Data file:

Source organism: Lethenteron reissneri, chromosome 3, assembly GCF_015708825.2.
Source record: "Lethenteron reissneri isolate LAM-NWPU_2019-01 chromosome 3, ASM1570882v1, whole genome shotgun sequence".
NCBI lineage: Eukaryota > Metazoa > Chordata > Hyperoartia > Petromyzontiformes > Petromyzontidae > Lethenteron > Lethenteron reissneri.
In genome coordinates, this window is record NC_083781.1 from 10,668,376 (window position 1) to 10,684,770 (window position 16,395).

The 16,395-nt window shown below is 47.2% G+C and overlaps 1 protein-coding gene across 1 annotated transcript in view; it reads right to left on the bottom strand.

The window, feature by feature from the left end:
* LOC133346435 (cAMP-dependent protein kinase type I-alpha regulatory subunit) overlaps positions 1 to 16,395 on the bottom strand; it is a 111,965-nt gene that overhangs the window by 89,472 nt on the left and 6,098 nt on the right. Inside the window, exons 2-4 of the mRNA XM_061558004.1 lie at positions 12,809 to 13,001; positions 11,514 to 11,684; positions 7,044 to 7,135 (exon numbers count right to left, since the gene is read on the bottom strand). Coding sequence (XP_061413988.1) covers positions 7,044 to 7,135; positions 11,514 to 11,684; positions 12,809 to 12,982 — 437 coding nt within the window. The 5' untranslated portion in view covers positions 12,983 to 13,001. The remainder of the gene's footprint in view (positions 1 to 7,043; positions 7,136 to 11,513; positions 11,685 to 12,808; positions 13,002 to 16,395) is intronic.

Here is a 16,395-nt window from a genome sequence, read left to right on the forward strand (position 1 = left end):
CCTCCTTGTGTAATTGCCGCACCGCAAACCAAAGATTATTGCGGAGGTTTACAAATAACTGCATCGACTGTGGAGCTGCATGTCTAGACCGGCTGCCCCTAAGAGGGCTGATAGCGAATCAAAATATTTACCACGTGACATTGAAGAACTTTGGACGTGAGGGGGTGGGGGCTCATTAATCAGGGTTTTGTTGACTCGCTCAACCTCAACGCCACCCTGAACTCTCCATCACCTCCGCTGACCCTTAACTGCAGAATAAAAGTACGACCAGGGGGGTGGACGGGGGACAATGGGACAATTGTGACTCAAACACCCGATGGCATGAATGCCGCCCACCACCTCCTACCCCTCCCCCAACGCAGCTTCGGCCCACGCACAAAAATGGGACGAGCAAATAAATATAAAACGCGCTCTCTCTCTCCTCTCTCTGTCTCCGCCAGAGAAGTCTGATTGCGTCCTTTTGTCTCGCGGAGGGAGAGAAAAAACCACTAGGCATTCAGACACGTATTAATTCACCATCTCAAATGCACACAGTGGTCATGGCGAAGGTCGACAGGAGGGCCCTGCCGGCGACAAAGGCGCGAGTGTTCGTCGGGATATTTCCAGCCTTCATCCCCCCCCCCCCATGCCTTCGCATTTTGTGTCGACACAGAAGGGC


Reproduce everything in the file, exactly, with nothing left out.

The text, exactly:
Source organism: Lethenteron reissneri, chromosome 3, assembly GCF_015708825.2.
Source record: "Lethenteron reissneri isolate LAM-NWPU_2019-01 chromosome 3, ASM1570882v1, whole genome shotgun sequence".
NCBI lineage: Eukaryota > Metazoa > Chordata > Hyperoartia > Petromyzontiformes > Petromyzontidae > Lethenteron > Lethenteron reissneri.
In genome coordinates, this window is record NC_083781.1 from 10,668,376 (window position 1) to 10,684,770 (window position 16,395).

The 16,395-nt window shown below is 47.2% G+C and overlaps 1 protein-coding gene across 1 annotated transcript in view; it reads right to left on the bottom strand.

The window, feature by feature from the left end:
* LOC133346435 (cAMP-dependent protein kinase type I-alpha regulatory subunit) overlaps positions 1 to 16,395 on the bottom strand; it is a 111,965-nt gene that overhangs the window by 89,472 nt on the left and 6,098 nt on the right. Inside the window, exons 2-4 of the mRNA XM_061558004.1 lie at positions 12,809 to 13,001; positions 11,514 to 11,684; positions 7,044 to 7,135 (exon numbers count right to left, since the gene is read on the bottom strand). Coding sequence (XP_061413988.1) covers positions 7,044 to 7,135; positions 11,514 to 11,684; positions 12,809 to 12,982 — 437 coding nt within the window. The 5' untranslated portion in view covers positions 12,983 to 13,001. The remainder of the gene's footprint in view (positions 1 to 7,043; positions 7,136 to 11,513; positions 11,685 to 12,808; positions 13,002 to 16,395) is intronic.

Here is a 16,395-nt window from a genome sequence, read left to right on the forward strand (position 1 = left end):
CCTCCTTGTGTAATTGCCGCACCGCAAACCAAAGATTATTGCGGAGGTTTACAAATAACTGCATCGACTGTGGAGCTGCATGTCTAGACCGGCTGCCCCTAAGAGGGCTGATAGCGAATCAAAATATTTACCACGTGACATTGAAGAACTTTGGACGTGAGGGGGTGGGGGCTCATTAATCAGGGTTTTGTTGACTCGCTCAACCTCAACGCCACCCTGAACTCTCCATCACCTCCGCTGACCCTTAACTGCAGAATAAAAGTACGACCAGGGGGGTGGACGGGGGACAATGGGACAATTGTGACTCAAACACCCGATGGCATGAATGCCGCCCACCACCTCCTACCCCTCCCCCAACGCAGCTTCGGCCCACGCACAAAAATGGGACGAGCAAATAAATATAAAACGCGCTCTCTCTCTCCTCTCTCTGTCTCCGCCAGAGAAGTCTGATTGCGTCCTTTTGTCTCGCGGAGGGAGAGAAAAAACCACTAGGCATTCAGACACGTATTAATTCACCATCTCAAATGCACACAGTGGTCATGGCGAAGGTCGACAGGAGGGCCCTGCCGGCGACAAAGGCGCGAGTGTTCGTCGGGATATTTCCAGCCTTCATCCCCCCCCCCCCATGCCTTCGCATTTTGTGTCGACACAGAAGGGC